Pantheistic Tendencies in Islamic Mysticism
The following are excerpts from A History of Islamic Philosophy by Majid Fakhry, 3rd edition (pages 248-257), related to the pantheistic tendencies in Islamic mysticism.
'[T]here is little in the early Sufi ideal of life for which a basis cannot be found in the Koran and the Traditions, and Massignon is probably right in asserting that "from the Koran continually recited, meditated upon and practiced, Islamic mysticism proceeds in its origins and its development." The concepts of religious poverty (faqr), meditation (fikr, dhikr), fortitude (sabr), renunciation (zuhd), and even the love of God and His contemplation can be shown to be a logical development from that other-worldly strain in the Koran to which we have already referred. What might be rightly regarded as a non-Islamic component of Sufism is the tendency in the writings and practices of the earliest Sufis to go beyond the ritual aspect of the religious law (al-Shariah) and to reach out to a reality (Haqiqah) that thoroughly transcends it. It signifies that in this process of reaching out, not only the law, but even Muhammad, as the vehicle of divine revelation, are dispensed with and the believer desires a direct fellowship or communion with God.'
'Despite those inherent tendencies, the early mystics remained generally firm in their adherence to orthodoxy. Even al-Junaid, who had sown the seeds of a unitary mysticism conditioned by Hindu concepts of the self, did not draw all the possible logical consequences that later and bolder spirits were to draw.
Of these bolder men who became so "intoxicated" with divine love that they could not help taking the final step across the pantheistic abyss, the two best known in the ninth century are al-Bistami (al-Bastami) and al-Hallaj.'
'Whatever the constructions that have been put upon them by later scholars, al-Bastami's "extravagances" (shatahat) bear on the general mystical themes of ecstasy or union with God and imply a clear presupposition of self-deification.'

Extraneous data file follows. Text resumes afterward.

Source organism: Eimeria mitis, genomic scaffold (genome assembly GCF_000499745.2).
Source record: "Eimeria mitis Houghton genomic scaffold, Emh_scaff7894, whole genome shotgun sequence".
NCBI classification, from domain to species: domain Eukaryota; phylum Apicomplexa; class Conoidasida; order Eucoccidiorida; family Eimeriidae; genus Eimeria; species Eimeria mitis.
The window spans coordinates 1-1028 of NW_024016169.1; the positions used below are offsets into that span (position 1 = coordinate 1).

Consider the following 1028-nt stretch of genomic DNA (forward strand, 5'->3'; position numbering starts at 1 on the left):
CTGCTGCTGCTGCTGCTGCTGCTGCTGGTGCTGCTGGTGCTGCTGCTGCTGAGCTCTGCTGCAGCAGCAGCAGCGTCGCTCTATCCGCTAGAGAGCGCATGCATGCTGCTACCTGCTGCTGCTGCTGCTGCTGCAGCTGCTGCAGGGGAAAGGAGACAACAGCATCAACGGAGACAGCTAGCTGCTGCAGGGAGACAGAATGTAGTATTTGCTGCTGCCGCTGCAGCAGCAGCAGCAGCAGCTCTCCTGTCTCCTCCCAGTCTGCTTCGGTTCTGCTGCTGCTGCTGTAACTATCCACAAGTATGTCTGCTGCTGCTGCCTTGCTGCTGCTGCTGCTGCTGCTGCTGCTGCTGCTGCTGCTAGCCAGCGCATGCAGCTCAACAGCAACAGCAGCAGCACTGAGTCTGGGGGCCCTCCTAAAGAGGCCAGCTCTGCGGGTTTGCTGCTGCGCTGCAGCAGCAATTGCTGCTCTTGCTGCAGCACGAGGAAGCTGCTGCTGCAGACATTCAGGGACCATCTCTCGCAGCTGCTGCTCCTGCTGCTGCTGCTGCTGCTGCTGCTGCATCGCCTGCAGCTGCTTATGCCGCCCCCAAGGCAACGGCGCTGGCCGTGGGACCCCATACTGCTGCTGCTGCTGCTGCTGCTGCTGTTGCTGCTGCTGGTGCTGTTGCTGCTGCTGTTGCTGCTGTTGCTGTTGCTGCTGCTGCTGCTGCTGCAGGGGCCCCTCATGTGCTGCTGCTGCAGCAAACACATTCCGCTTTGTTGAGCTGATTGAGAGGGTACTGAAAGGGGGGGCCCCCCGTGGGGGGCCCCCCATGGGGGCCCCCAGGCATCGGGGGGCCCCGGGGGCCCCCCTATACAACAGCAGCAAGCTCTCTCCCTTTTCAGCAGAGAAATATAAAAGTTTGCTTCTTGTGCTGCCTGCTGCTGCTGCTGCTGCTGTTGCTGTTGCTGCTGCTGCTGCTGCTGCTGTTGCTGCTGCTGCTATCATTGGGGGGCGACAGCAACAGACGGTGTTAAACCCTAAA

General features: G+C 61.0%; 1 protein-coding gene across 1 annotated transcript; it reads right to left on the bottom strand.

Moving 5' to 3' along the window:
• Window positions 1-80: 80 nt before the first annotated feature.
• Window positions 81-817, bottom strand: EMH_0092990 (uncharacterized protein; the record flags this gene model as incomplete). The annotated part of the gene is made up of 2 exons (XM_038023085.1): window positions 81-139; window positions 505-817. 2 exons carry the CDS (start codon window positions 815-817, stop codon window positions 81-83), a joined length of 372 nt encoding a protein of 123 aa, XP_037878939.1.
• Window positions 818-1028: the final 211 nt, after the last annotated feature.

'The Hindu influence on this type of mysticism has been shown by Zaehner to be unmistakable. There is a clear link to Vedantic metaphysics not only in the case of al-Bastami's Indian master, al-Sindi, who taught him some "ultimate truths", but also in the very complexion of his thought and its "nihilistic" implications. Al-Bastami lived at a time in which the revival and systematization of Vedantic thought itself was being actively pursued by Shankara (d. 820) and his school. His ecstatic utterances, such as the already quoted "Glory be to me" (Subhani) or "I am Thou" or "I am I," all purport to assert his total self-identification with the divine and have numerous parallels in the Upanishads and the Vedanta. Perhaps the wildest of all his utterances in the one in which he speaks of his search for God: he could not find God and therefore took His place on the Throne.'
'How a Muslim could make such extravagant claims that placed him almost above God and yet go unscathed in the ninth century is truly surprising. However, a note made by later authors gives us the clue to this problem. When al-Bastami was accused of laxity in the performance of his ritual duties, we are told, he resorted to the expedient which other Sufis also employed: affected madness. This device apparently saved his life as well as the lives of numerous fellow Sufis.
There was one ninth-century Sufi, however, who was not willing to resort to this dodge, and the price he paid for his extravagances was very high. Al-Husain b. Mansur al-Hallaj...'
'[The] condition of personal communion with the I-Thou is what he called the 'essence of union' ('ain al-jam'), in which all actions, thoughts, and aspirations of the mystic are wholly permeated by God. But, according to him, this union did not result, as it had in the case of al-Bastami, in the total destruction or nullification of the self, but rather in its elevation to joyful and intimate communion with the Beloved.'
'[He] was finally convicted on the charge of blasphemy by decree of a canonical jury... and was countersigned by the caliph. ...[A]lthough he had been ordered to be whipped and decapitated by the caliph, in an excess of zeal, the vizier ordered him to be whipped, mutilated, crucified, decapitated, cremated, and his remains scattered to the four winds. Nothing like this had ever happened in the whole history of Muslim piety.'
However, these pantheistic tendencies were soon countered by post-Hallajian mystics, who were too eager to make mysticism compatible with orthodoxy:
'The great figures in the history of post-Hallajian mysticism, such as al-Ghazali and Ibn Arabi, addressed themselves primarily to the task of systemization or synthesis.... [al-Ghazali] A man of greater learning and intellectual earnestness than any of his masters, he pledged his full support to orthodoxy and bent his efforts to bringing everything he cherished into harmony with it.... Without divorcing himself explicitly from the extravagant Sufis referred to earlier, and whom he sometimes reproaches for divulging what ought to have remained secret, al-Ghazali like his master al-Junayd artfully skirts the pantheistic abyss without falling into it. His mysticism might then be looked upon as an attempt to give the monotheistic ideal of Islam a greater degree of metaphysical cogency.'